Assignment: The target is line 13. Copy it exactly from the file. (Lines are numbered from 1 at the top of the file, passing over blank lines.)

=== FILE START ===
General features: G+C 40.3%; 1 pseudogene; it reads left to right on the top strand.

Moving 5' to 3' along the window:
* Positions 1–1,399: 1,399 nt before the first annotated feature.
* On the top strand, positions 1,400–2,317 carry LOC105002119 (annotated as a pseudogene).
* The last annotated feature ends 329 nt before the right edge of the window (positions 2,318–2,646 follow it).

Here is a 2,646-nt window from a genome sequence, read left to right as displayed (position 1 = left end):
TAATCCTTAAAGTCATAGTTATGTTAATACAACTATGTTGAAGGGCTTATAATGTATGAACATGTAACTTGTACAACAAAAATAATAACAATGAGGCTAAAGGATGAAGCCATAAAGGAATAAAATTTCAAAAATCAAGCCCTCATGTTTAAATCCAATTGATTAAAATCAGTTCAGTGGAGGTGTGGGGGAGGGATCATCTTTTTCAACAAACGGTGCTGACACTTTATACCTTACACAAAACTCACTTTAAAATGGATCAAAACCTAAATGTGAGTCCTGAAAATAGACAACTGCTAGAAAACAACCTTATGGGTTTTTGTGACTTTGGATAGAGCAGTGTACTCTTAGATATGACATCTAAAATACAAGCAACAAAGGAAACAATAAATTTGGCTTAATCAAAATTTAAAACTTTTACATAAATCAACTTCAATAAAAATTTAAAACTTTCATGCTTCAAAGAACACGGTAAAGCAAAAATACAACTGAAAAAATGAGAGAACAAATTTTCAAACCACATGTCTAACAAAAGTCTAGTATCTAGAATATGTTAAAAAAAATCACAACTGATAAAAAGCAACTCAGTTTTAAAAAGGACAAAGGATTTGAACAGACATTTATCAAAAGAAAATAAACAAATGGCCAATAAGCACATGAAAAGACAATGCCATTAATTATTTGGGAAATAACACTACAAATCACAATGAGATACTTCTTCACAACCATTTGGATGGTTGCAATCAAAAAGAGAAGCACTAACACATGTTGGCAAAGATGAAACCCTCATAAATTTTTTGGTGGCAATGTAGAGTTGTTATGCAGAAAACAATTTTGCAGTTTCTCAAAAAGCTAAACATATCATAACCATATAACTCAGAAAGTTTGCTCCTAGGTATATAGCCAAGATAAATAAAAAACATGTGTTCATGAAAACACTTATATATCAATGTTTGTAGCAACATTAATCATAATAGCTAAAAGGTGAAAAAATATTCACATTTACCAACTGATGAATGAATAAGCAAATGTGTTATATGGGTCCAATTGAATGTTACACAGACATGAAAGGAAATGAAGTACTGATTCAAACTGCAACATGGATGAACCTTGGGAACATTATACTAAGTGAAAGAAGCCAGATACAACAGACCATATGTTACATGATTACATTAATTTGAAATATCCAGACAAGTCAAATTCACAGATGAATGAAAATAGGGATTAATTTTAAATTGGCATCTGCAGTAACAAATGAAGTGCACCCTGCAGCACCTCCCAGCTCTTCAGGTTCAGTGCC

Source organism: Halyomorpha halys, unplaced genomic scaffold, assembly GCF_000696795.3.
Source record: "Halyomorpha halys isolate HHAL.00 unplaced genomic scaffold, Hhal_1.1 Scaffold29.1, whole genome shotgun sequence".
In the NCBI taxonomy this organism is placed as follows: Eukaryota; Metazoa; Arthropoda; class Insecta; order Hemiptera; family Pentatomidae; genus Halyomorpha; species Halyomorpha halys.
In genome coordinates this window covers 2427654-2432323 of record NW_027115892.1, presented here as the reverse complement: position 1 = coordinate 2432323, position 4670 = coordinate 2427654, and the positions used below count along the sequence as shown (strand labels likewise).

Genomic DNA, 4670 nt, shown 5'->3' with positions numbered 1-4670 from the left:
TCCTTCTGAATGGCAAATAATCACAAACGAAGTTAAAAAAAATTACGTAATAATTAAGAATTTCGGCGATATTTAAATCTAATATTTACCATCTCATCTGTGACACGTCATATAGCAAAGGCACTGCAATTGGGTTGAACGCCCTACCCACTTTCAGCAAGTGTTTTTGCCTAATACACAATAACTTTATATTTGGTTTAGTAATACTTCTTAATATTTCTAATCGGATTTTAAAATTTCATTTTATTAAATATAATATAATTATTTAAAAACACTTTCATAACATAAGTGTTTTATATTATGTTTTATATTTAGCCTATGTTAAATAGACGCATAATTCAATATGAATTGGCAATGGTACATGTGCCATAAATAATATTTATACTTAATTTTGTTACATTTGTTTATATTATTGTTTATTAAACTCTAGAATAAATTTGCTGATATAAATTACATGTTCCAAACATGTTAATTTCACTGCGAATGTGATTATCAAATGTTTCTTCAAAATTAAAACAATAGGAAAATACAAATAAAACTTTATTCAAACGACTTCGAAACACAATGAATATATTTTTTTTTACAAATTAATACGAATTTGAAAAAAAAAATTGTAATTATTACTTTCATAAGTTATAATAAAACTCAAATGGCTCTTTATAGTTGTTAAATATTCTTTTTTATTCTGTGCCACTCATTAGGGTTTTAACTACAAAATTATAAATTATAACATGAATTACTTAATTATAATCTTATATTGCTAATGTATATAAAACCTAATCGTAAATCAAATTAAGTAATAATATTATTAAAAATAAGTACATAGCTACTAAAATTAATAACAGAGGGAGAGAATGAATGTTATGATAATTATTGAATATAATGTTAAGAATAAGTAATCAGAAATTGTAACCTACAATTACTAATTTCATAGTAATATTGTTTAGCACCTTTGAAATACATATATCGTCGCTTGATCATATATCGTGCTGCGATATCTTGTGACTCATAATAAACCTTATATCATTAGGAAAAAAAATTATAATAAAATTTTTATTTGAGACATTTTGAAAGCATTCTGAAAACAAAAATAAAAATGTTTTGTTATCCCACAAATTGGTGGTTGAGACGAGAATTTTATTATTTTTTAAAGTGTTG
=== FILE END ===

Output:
TCCTTCTGAATGGCAAATAATCACAAACGAAGTTAAAAAAAATTACGTAATAATTAAGAATTTCGGCGATATTTAAATCTAATATTTACCATCTCATCTGTGACACGTCATATAGCAAAGGCACTGCAATTGGGTTGAACGCCCTACCCACTTTCAGCAAGTGTTTTTGCCTAATACACAATAACTTTATATTTGGTTTAGTAATACTTCTTAATATTTCTAATCGGATTTTAAAATTTCATTTTATTAAATATAATATAATTATTTAAAAACACTTTCATAACATAAGTGTTTTATATTATGTTTTATATTTAGCCTATGTTAAATAGACGCATAATTCAATATGAATTGGCAATGGTACATGTGCCATAAATAATATTTATACTTAATTTTGTTACATTTGTTTATATTATTGTTTATTAAACTCTAGAATAAATTTGCTGATATAAATTACATGTTCCAAACATGTTAATTTCACTGCGAATGTGATTATCAAATGTTTCTTCAAAATTAAAACAATAGGAAAATACAAATAAAACTTTATTCAAACGACTTCGAAACACAATGAATATATTTTTTTTTACAAATTAATACGAATTTGAAAAAAAAAATTGTAATTATTACTTTCATAAGTTATAATAAAACTCAAATGGCTCTTTATAGTTGTTAAATATTCTTTTTTATTCTGTGCCACTCATTAGGGTTTTAACTACAAAATTATAAATTATAACATGAATTACTTAATTATAATCTTATATTGCTAATGTATATAAAACCTAATCGTAAATCAAATTAAGTAATAATATTATTAAAAATAAGTACATAGCTACTAAAATTAATAACAGAGGGAGAGAATGAATGTTATGATAATTATTGAATATAATGTTAAGAATAAGTAATCAGAAATTGTAACCTACAATTACTAATTTCATAGTAATATTGTTTAGCACCTTTGAAATACATATATCGTCGCTTGATCATATATCGTGCTGCGATATCTTGTGACTCATAATAAACCTTATATCATTAGGAAAAAAAATTATAATAAAATTTTTATTTGAGACATTTTGAAAGCATTCTGAAAACAAAAATAAAAATGTTTTGTTATCCCACAAATTGGTGGTTGAGACGAGAATTTTATTATTTTTTAAAGTGTTG